next to ivanka trump the same day she got approvals for trademarks in china. he said there would be a hundred day review led by wilbur ross on that hundred day review. we never heard about it again. >> china sales to america are higher than they were. and partly -- >> we sent more beef after. >> china is the world's factory. it pumps out disproportionate shares of all sorts of things. iphones come from china. clothing comes from china. seafood. christmas lights as you're getting ready to, you know, color up your house. this stuff. everything. 60%, 80% of what you buy at walmart coming from china. >> you know who manufactures clothes in china? >> the trumps. >> correct. >> there's also national security by the way. china has the world's largest military. it seems key to solving the north korean crisis. china is also north korea's main ally. some willingness to condemn its
neighbor but done little to rein north korea in. and kwun of china's strongest alliances is with russia. they follow the lead on votes at the united nations security council. president trump's visit has brought other issues into the spotlight from climate change to human rights violations. china is e the number one green house gas emitter in the world. but it remains in the paris climate agreement. only america is not in the paris climate agreement or is pulling out of it. >> and china is actually addressing it. china is saying we have it, we own it, let's do something about it. and we're going in reverse. >> that's right. china is trying to contain it. for decades, by the way, china has come under fire for forced labor and as we know it continues to suppress free speech. so china does have some real human rights problems. what all this comes down to is money and power. china is so big and rapidly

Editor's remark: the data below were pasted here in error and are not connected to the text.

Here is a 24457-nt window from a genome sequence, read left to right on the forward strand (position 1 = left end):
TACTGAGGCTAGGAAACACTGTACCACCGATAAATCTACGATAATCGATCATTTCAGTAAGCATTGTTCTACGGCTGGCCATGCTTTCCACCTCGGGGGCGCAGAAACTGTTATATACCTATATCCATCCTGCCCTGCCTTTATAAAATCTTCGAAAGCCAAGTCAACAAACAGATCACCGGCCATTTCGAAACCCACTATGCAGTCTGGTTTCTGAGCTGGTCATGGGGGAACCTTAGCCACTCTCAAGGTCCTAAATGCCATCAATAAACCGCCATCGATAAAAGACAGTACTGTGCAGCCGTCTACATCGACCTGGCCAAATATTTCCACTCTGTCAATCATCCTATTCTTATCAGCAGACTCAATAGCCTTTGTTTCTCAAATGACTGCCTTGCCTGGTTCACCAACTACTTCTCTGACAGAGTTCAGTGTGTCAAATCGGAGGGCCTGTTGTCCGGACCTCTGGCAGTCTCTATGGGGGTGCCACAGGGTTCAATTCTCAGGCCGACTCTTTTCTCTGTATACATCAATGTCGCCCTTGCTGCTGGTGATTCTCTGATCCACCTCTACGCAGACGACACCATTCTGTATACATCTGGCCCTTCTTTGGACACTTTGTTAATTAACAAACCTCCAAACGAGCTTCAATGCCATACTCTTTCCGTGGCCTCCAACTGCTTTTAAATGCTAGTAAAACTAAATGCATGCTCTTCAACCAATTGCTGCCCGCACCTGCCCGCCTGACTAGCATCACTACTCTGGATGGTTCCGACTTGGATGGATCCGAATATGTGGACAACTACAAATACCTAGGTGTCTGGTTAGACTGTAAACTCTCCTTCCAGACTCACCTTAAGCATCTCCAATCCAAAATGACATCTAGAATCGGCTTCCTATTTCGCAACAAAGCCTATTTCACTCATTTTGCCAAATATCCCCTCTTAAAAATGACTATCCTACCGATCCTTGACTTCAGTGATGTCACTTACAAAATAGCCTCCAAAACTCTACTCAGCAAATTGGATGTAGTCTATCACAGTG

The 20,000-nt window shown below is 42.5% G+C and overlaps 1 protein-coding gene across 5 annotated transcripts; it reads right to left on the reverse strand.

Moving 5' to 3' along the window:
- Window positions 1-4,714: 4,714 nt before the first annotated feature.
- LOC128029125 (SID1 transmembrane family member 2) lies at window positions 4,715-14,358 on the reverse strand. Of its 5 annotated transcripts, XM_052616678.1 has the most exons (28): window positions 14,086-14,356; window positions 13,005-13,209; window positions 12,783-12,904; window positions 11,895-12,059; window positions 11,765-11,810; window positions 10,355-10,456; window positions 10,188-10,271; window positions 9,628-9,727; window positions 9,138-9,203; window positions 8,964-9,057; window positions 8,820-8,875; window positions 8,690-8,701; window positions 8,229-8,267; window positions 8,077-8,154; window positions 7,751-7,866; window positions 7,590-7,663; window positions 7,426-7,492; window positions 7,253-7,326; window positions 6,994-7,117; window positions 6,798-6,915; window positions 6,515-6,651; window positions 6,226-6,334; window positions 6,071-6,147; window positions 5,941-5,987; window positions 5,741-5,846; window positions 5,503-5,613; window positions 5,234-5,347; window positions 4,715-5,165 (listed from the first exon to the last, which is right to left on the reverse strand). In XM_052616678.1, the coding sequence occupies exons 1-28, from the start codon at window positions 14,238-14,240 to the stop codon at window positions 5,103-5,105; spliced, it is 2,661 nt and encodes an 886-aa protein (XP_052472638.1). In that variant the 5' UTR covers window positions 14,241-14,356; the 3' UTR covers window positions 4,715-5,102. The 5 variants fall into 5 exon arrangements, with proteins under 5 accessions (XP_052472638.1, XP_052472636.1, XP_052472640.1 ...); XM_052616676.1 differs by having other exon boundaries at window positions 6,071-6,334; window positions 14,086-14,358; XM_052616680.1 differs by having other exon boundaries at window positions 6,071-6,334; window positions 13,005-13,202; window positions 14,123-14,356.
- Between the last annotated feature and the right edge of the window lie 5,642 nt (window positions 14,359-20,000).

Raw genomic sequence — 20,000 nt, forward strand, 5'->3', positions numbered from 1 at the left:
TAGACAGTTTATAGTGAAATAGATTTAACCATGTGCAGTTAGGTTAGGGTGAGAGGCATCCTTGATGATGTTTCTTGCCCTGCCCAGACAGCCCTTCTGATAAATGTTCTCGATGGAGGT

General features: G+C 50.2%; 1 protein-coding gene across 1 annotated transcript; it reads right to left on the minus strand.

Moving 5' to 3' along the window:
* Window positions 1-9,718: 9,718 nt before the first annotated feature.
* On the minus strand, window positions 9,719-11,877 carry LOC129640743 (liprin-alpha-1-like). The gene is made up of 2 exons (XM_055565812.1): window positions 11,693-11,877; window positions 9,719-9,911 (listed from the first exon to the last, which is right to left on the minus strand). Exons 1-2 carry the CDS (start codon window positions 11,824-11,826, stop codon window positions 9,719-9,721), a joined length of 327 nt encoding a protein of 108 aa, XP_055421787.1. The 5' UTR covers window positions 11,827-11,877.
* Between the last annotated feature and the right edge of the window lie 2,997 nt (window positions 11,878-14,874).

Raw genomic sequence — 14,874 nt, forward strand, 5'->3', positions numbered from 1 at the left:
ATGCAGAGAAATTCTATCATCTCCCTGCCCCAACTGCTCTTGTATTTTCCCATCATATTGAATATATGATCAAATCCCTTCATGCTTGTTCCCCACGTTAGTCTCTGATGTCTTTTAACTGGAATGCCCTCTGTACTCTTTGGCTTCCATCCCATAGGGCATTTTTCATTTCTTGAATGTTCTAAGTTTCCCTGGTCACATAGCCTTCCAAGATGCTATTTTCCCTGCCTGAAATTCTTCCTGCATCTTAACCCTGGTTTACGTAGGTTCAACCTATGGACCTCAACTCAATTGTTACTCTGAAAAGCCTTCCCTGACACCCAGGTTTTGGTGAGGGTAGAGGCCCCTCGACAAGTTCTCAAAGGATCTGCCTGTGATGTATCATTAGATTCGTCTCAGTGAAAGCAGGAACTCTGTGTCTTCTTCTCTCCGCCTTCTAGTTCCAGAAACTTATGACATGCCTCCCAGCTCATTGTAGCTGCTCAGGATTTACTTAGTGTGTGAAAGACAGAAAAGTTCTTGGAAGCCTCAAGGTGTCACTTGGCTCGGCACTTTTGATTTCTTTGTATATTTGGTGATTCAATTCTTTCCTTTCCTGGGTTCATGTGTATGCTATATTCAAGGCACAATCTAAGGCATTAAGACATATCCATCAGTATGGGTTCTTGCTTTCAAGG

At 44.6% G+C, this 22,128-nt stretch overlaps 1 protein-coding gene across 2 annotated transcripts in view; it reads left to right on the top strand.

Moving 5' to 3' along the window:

changing that its actions ripple around the world. it's china that determines the price of the things we buy, what we earn at our jobs in some cases and even the quality of the air we breathe. china's rise on the global stage has shown many of its allies that it can be -- and this is important -- it can be a stable alternative to the united states. it's problpositioning china to as the leader. >> you said something so important there. china being a manufacturing force absolutely affects what we get paid for our jobs here. >> right. >> companies can have corporate tax reform, they can have tax cuts. but you haven't seen wage increases in a significant way. >> manufacturing jobs go to china or other places. >> correct. and as long as companies can manufacture overseas where labor is cheaper in places like china and we mentioned ivanka trump. we reached out months ago to her company and they said we have to focus on the bottom line. right now we don't have plans to
manufacture anything here. why? because it's cheaper to manufacture in china. that's not changing. remember the president had been calling china is currency manipulator during the campaign. then the decided, oh, forget it. they're not. you know why? they're not. >> yeah. all right. stand by. right now on capitol hill, senators are grilling current and former executives from equifax and yahoo on how billions of user accounts were compromised. we'll have the latest on the hearing and how they could have an impact on the rest of your life. >> glad they're testifying. right now in boston, we're awaiting an update in the kevin spacey scandal. any minute now we're set to hear from a former news anchor with new allegations against spacey. she claims he assaulted a loved one. you're watching "velshi & rhule" where else? msnbc.